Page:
The insurance industry has been in a marketing arms race for several years, with carriers attempting to outspend, outsmart and outwit each other to increase market share.
Marketing budgets and competition have ballooned, with annual ad spending growing to $8 billion per year across the industry. This dramatic run up has created a ‘new normal’ in insurance marketing.
Along the way, consumer behavior and online shopping trends have been evolving as well. In particular, comparison shopping is now an everyday reality for most consumers. There's now a seemingly endless supply of comparison websites giving consumers easy access to purchase options across just about every industry.
Consumers have a powerful, consumer-friendly internet at their fingertips making them more informed than any generation before them. While many carriers are taking some steps to embrace the current marketplace dynamics, a large percentage are still not fully capitalizing on this shift in consumer experience and expectations.
There's one company, however, whose approach to the consumer experience offers an interesting and profitable path forward for insurance carriers — Amazon.
What Amazon learned
Amazon has been innovating all aspects of the retail model since their inception, with a strong emphasis on improving the consumer experience. In particular, Amazon definitely understands that comparison shopping is now a way of life and they have taken steps to accommodate consumers. The retailer knows that even if every visitor to their site is not interested in one of their products, they are still interested in making a purchase.
Shoppers are actively searching for something when they visit a site like Amazon, and that subtle distinction in the way they view their website visitors has helped Amazon learn an invaluable lesson about how to help the consumer and improve the overall bottom line in the process.
This forward-thinking perspective means that Amazon is focused on helping consumers find the right products — even if it isn’t from them. Though it might seem counterintuitive, the retail giant has been serving sponsored ad listings for other e-commerce sites alongside its own offerings.
In addition to helping consumers find what they want, the ad listings generate over $400 million per year in additional revenue. As a result, Amazon is recouping 10-20 percent of their marketing budget that can then be reinvested to increase marketing leverage and effectiveness.
How this lesson applies to carriers
Amazon has tapped into an important consumer behavior that more auto carriers should embrace in today’s choice-driven world. By giving consumers the option to compare, they can simultaneously attract more customers and improve their bottom line along the way. If carriers look to the success of Amazon, there is an opportunity for this new approach to drive home sales.
Online conversion rates for the insurance industry fall in the 5-10 percent range, meaning that close to 90 percent of visitors to a carrier’s website will not buy from them. In light of this challenging reality, they would benefit from re-thinking how to treat this 90 percent.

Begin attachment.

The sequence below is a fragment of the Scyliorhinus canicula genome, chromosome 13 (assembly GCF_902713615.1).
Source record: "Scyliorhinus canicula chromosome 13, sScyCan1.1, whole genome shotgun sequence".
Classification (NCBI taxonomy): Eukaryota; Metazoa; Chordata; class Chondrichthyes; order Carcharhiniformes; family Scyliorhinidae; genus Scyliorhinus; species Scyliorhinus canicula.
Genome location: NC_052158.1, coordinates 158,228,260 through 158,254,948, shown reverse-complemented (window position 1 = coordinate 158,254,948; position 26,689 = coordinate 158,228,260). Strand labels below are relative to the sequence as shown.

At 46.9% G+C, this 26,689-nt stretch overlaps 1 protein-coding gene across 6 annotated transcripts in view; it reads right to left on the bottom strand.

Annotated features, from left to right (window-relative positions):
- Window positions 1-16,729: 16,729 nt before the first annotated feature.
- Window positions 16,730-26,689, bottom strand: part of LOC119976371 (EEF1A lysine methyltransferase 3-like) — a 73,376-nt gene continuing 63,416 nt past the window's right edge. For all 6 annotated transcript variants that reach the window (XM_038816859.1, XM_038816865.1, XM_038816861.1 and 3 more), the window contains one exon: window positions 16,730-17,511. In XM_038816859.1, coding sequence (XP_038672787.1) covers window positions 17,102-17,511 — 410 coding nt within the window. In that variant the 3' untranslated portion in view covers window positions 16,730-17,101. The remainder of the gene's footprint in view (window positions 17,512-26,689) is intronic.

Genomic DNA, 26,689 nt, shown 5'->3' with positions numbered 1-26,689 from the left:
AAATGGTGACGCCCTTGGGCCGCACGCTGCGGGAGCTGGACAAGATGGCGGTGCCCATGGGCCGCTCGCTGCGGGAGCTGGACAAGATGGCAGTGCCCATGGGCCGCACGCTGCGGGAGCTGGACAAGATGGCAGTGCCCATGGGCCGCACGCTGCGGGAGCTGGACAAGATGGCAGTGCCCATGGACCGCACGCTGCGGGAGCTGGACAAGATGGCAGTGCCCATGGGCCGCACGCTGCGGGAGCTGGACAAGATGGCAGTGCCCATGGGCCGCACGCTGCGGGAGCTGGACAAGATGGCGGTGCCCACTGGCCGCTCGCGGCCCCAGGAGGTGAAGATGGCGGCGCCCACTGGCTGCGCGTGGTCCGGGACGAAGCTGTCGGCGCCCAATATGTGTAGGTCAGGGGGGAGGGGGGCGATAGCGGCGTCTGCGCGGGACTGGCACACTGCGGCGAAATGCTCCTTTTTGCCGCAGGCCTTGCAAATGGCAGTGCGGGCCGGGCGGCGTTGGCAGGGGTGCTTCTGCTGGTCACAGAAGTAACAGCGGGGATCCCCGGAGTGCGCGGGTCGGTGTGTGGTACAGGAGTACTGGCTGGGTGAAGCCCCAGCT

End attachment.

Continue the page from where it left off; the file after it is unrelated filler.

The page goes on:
Forward-thinking carriers can better serve this segment of non-converting consumers by showing ad listings for competitors, similar to what Amazon is doing. And in the process — instead of losing all of the consumers and the marketing investments to attract them in the first place — they can create a new revenue stream for themselves that can be reinvested into higher performing customer acquisition activities.
Some of the larger carriers have followed suit, recognizing that active shoppers on their site can be monetized one way or another, and have started listing ads for competitors on their own sites. These companies are helping shoppers instantaneously see quotes across competition and substantially streamline the user experience, all while generating revenue when consumers click on the ad listings.
Changing how carriers view the consumer
The time has come for all carriers to embrace that comparison shopping is a way of life for today’s consumer. They must recognize that there is value and opportunity in consumers who do not convert into a policy and must therefore deliver a better overall experience by more effectively helping the consumer in their shopping journey.
Carriers would benefit by recognizing that consumers are no longer captive audiences and expect to comparison shop. Like Amazon, the companies who provide them with the freedom to do that will be the ones who create a stronger brand experience while also creating a new and significant revenue stream.
Several carriers have already embraced the value in this approach and are now showing listings on their websites. The data and technology exists to do this today, but the question now is how long it will take for more carriers to embrace this powerful trend.
It’s clear that today’s shoppers expect choice and ease of use. Giving consumers what they both want and expect does not mean “the end” for a carrier — in fact, it’s a smart business strategy that fosters goodwill and provides an alternate way to capitalize on those who have landed on your site.